The catalogue’s essays discuss such topics as the achievements of court photographers in the service of Naser al-Din Shah, including Reza ‘Akkasbashi, ‘Abdollah Mirza Qajar, and Dust Mohammad Khan Mo’ayyer al-Mamalek, and the volume also examines the role of photography in helping Iranians document Iran’s pre-Islamic monuments during the second half of the nineteenth century.
October 22, 2015- January 17, 2016 Gallery Hours: Wednesday-Sunday 11am-6pm, Friday 11am-8pm, Closed Monday and Tuesday
The Eye of the Shah: Qajar Court Photography and the Persian Past explores a pivotal time in Iran, when the country was opening itself to the Western world. With over 150 photographic prints, a number of vintage photographic albums, and memorabilia that utilized formal portraiture of the shah, the exhibition shows how photographers—many of them engaged by Naser al-Din Shah Qajar (r. 1848-1896), the longest reigning Shah of the Qajar Dynasty (1785-1925)—sought to create a portrait of the country for both foreigners and Iranians themselves. Most of the photographs in the exhibition have never been publicly displayed.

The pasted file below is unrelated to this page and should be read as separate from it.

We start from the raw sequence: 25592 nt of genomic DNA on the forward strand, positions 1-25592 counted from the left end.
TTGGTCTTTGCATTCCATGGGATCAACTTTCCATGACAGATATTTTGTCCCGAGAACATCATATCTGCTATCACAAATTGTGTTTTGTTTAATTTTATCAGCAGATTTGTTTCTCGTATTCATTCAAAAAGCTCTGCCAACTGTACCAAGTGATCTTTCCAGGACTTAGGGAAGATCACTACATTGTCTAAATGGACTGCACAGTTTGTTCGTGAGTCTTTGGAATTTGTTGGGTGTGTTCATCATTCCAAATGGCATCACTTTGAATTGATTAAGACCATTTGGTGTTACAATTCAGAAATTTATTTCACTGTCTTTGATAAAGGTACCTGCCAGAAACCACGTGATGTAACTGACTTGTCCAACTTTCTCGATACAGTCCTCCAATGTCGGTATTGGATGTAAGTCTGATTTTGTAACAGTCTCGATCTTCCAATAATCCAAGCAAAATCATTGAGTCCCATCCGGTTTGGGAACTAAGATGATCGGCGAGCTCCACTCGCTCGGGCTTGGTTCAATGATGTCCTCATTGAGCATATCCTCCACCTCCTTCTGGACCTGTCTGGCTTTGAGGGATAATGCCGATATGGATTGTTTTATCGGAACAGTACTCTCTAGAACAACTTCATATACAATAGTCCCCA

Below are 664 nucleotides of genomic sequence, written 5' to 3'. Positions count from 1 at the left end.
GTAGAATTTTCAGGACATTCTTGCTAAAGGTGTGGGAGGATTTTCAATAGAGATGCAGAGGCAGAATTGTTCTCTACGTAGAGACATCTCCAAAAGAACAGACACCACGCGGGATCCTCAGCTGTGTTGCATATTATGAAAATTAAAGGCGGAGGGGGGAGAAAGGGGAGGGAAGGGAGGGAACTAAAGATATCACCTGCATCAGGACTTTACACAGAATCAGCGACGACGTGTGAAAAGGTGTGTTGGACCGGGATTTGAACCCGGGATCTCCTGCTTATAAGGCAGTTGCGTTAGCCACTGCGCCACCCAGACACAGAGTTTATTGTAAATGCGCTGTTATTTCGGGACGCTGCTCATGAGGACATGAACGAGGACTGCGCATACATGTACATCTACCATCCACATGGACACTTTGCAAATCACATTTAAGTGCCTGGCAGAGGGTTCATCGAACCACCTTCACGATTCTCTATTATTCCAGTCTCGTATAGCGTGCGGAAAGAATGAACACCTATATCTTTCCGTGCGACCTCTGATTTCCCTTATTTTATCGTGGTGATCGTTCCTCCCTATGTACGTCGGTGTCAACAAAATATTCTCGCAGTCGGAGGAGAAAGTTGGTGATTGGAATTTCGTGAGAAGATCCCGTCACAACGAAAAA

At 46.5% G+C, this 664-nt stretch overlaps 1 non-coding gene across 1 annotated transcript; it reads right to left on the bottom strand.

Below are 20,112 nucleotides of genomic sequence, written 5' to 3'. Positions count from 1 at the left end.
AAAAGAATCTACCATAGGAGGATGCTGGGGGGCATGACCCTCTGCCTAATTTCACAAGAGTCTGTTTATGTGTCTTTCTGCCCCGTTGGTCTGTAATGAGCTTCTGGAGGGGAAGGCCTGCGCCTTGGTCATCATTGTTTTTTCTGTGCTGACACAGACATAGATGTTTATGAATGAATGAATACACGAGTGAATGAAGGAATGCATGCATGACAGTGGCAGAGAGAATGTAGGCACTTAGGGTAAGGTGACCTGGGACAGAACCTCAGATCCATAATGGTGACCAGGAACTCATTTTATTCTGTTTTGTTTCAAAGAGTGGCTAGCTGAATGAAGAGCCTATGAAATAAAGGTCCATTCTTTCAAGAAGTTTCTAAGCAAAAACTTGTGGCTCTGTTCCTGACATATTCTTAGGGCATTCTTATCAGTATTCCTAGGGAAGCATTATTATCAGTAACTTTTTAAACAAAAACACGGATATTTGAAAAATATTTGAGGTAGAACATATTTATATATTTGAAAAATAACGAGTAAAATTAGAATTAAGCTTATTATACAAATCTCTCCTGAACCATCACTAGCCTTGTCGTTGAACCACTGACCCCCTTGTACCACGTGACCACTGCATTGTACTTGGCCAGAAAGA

The Eye of the Shah includes unprecedentedphotographs of life in the royal court in Tehran, such as images of the last shahs of the Qajar Dynasty, their wives and children, and court entertainers. These are complemented by photographs of iconic ancient monuments and sites, such as Persepolis and Naqsh-e Rostam, capturing Iran’s expansive and rich historical past, which further promoted Iran and Iranian culture to the West. The photographers depicted the Iran of their day through images of modernization initiatives, such as the military, the railway, and the postal system, while the daily lives of Iranian people was revealed through photographs showing shopkeepers, street vendors, and field workers. Additionally, Eye of the Shah features pieces by two modern-day Iranian photographers, Bahman Jalali (1944-2010) and Shadi Ghadirian (b. 1974), who evoke and sometimes incorporate images of photography from the Qajar Dynasty, illustrating the continuing and powerful influence that Iranian photography of 19th and early 20th century photography has in the country’s contemporary art world.